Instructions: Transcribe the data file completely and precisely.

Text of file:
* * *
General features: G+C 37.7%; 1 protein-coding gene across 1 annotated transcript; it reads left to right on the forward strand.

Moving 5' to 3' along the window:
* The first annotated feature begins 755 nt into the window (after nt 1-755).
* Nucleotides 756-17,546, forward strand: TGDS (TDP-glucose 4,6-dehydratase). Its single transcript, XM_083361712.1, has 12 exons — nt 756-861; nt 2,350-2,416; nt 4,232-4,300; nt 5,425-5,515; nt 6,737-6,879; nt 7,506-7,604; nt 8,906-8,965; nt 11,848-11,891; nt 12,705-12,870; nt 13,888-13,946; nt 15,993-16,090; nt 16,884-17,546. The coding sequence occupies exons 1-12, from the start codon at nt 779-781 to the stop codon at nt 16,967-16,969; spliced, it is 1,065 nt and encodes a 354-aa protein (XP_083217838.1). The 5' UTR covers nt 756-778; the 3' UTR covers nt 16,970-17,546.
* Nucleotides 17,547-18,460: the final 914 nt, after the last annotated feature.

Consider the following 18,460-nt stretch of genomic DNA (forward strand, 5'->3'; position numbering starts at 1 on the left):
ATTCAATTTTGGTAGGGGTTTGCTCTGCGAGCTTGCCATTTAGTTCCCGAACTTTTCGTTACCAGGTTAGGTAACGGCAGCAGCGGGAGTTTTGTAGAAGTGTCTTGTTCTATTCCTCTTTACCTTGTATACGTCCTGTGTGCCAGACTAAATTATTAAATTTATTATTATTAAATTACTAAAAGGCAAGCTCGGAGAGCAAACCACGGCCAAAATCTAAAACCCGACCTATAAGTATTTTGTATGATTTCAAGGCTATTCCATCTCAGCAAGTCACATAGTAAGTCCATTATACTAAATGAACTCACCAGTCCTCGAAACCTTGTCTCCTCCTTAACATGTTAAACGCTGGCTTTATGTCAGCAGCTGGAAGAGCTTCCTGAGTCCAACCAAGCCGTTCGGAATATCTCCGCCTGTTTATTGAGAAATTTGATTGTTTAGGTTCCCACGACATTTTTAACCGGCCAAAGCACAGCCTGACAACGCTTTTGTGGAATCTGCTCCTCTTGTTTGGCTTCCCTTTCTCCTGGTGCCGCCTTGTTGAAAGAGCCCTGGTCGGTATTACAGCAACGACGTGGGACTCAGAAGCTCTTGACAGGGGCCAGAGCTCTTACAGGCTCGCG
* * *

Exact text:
General features: G+C 37.7%; 1 protein-coding gene across 1 annotated transcript; it reads left to right on the forward strand.

Moving 5' to 3' along the window:
* The first annotated feature begins 755 nt into the window (after nt 1-755).
* Nucleotides 756-17,546, forward strand: TGDS (TDP-glucose 4,6-dehydratase). Its single transcript, XM_083361712.1, has 12 exons — nt 756-861; nt 2,350-2,416; nt 4,232-4,300; nt 5,425-5,515; nt 6,737-6,879; nt 7,506-7,604; nt 8,906-8,965; nt 11,848-11,891; nt 12,705-12,870; nt 13,888-13,946; nt 15,993-16,090; nt 16,884-17,546. The coding sequence occupies exons 1-12, from the start codon at nt 779-781 to the stop codon at nt 16,967-16,969; spliced, it is 1,065 nt and encodes a 354-aa protein (XP_083217838.1). The 5' UTR covers nt 756-778; the 3' UTR covers nt 16,970-17,546.
* Nucleotides 17,547-18,460: the final 914 nt, after the last annotated feature.

Consider the following 18,460-nt stretch of genomic DNA (forward strand, 5'->3'; position numbering starts at 1 on the left):
ATTCAATTTTGGTAGGGGTTTGCTCTGCGAGCTTGCCATTTAGTTCCCGAACTTTTCGTTACCAGGTTAGGTAACGGCAGCAGCGGGAGTTTTGTAGAAGTGTCTTGTTCTATTCCTCTTTACCTTGTATACGTCCTGTGTGCCAGACTAAATTATTAAATTTATTATTATTAAATTACTAAAAGGCAAGCTCGGAGAGCAAACCACGGCCAAAATCTAAAACCCGACCTATAAGTATTTTGTATGATTTCAAGGCTATTCCATCTCAGCAAGTCACATAGTAAGTCCATTATACTAAATGAACTCACCAGTCCTCGAAACCTTGTCTCCTCCTTAACATGTTAAACGCTGGCTTTATGTCAGCAGCTGGAAGAGCTTCCTGAGTCCAACCAAGCCGTTCGGAATATCTCCGCCTGTTTATTGAGAAATTTGATTGTTTAGGTTCCCACGACATTTTTAACCGGCCAAAGCACAGCCTGACAACGCTTTTGTGGAATCTGCTCCTCTTGTTTGGCTTCCCTTTCTCCTGGTGCCGCCTTGTTGAAAGAGCCCTGGTCGGTATTACAGCAACGACGTGGGACTCAGAAGCTCTTGACAGGGGCCAGAGCTCTTACAGGCTCGCG